The first time in my personal history of gaming, I witnessed a story with a quality and depth comparable to what I am used to from TV Series and Movies. The game has very well-developed characters and extremely well-written dialog. The main character is lovable, has his own opinion and agenda and will not hold it back. From time to time, he delivers philosophical one-liners which caught me completely off-guard. Here is an example, from the intro: “War is where the young and stupid are tricked by the old and bitter into killing each other.”. Maybe it is not exactly Shakespeare but I don’t remember having that kind of insights in a game before. And it is not an isolated exception. To top it off, his background as a man damaged by war crimes resonates perfectly with whatever crazy stunts the player performs. Nothing ever feels out of place.

GTA4: Maybe that's no excuse
“War is where the young and stupid are tricked by the old and bitter into killing each other.”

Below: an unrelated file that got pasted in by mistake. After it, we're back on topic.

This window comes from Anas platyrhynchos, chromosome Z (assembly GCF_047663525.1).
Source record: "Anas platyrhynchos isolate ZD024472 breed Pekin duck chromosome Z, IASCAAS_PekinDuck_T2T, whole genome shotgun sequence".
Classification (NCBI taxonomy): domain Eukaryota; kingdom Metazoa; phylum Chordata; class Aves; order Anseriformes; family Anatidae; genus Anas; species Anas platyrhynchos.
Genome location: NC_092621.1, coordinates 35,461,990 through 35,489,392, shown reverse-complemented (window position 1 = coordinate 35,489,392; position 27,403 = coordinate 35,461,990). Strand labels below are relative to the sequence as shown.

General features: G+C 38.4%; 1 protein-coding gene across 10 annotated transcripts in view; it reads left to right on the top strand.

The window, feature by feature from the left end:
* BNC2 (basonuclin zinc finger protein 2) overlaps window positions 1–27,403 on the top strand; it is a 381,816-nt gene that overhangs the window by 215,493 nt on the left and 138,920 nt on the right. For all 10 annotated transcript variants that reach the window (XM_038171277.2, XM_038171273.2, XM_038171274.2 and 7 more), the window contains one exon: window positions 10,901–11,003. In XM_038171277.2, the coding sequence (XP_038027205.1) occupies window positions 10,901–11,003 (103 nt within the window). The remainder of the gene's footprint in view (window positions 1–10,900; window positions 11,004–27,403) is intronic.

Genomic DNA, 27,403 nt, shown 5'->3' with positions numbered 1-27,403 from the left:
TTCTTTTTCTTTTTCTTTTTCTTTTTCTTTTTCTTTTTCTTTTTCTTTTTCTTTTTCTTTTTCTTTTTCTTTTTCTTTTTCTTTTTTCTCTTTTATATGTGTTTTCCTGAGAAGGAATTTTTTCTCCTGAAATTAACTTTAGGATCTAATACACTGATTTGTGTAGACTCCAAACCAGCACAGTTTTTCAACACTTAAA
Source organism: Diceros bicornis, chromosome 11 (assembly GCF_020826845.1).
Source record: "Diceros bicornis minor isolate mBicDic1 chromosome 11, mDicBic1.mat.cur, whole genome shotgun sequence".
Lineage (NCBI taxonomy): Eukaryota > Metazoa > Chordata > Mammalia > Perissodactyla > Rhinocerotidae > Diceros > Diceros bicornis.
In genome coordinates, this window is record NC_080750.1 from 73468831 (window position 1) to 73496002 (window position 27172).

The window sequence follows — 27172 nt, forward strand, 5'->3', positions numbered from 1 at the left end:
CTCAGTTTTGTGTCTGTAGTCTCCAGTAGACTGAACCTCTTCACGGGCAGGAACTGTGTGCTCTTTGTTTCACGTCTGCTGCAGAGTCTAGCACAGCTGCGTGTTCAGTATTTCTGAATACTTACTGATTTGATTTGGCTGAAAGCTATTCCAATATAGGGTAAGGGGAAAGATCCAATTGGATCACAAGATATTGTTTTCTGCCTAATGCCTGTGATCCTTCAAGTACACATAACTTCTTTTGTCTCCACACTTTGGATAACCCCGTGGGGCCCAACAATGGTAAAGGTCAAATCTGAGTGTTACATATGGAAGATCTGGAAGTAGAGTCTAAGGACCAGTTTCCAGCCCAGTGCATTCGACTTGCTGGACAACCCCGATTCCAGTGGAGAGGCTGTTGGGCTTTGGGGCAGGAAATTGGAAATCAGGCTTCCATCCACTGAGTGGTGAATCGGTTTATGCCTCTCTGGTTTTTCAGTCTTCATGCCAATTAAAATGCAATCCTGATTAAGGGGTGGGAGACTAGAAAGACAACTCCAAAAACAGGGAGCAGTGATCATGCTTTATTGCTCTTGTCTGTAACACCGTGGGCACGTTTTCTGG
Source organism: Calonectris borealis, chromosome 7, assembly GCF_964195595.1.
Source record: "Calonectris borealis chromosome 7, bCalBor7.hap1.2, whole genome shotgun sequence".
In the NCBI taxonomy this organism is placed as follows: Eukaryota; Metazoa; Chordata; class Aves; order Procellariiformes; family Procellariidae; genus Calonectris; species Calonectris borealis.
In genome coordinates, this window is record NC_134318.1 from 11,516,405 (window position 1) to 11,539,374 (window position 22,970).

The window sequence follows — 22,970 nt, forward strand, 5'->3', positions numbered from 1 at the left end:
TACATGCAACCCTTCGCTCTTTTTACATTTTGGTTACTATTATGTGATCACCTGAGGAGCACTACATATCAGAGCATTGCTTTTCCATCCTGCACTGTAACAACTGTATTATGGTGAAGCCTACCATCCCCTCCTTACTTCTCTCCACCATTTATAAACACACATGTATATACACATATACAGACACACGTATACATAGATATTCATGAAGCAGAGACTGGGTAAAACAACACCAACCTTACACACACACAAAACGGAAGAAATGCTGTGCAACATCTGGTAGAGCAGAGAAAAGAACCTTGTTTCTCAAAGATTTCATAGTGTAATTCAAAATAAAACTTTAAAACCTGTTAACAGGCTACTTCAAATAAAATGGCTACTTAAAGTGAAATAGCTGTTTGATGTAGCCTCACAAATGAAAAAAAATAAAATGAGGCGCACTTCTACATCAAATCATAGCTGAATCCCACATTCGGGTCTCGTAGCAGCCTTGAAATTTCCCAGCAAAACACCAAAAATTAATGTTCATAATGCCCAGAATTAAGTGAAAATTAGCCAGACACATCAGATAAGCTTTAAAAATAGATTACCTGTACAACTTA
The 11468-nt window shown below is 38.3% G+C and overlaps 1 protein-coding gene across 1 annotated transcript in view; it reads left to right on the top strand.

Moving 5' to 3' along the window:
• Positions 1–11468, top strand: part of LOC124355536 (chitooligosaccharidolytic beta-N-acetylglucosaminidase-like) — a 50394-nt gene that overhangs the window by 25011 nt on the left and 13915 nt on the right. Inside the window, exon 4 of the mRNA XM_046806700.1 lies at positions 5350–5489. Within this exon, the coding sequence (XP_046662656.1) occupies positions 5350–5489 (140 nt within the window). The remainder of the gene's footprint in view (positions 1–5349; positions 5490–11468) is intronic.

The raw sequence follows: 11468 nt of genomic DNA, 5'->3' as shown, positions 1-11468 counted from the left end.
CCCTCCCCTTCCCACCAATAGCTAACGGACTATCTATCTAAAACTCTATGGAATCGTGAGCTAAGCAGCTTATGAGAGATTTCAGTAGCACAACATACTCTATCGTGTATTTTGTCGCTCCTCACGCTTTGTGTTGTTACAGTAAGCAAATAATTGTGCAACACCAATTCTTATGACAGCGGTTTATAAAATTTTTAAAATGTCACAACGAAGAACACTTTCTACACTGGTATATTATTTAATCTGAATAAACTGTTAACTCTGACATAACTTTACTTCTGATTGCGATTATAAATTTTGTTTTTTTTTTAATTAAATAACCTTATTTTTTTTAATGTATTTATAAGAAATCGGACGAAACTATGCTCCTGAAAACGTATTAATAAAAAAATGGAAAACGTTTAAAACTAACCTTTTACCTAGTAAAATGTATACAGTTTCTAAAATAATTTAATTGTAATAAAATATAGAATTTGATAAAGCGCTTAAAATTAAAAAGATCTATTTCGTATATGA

This is a big change from the previous games where the protagonist was either a mute avatar or a cartoonish gangster cliché. Also, previous stories were saturated with parody and sarcasm and could hardly be taken seriously. In contrast to that, GTA4 appears intelligent, serious and mature. In many ways, it is a movie you can play.

Don’t get me wrong, there are obviously games with great ideas and insights out there, especially indie games like Braid. The difference is that they are mostly experimental in the way they present those insights while GTA4 works pretty much like you are used to receive that kind of information – like a movie.

Of course, one reason for why this is possible at all is also technological. It is difficult to take characters seriously when they look like crude painted puppets. GTA4 looks stunning. In the cutscenes, the characters are very convincing and detailed with impressive facial animations and solid motion capturing. In-game, the environment looks gorgeous. It is much smaller than the world of San Andreas but incredibly detailed. The different neighborhoods all have very different architecture. Each building looks unique and with time you will be able to tell where you are just by recognizing the buildings. The light direction and temperature changes gradually during the day. Streets are populated with lots of people doing various activities, interacting with each other and the environment.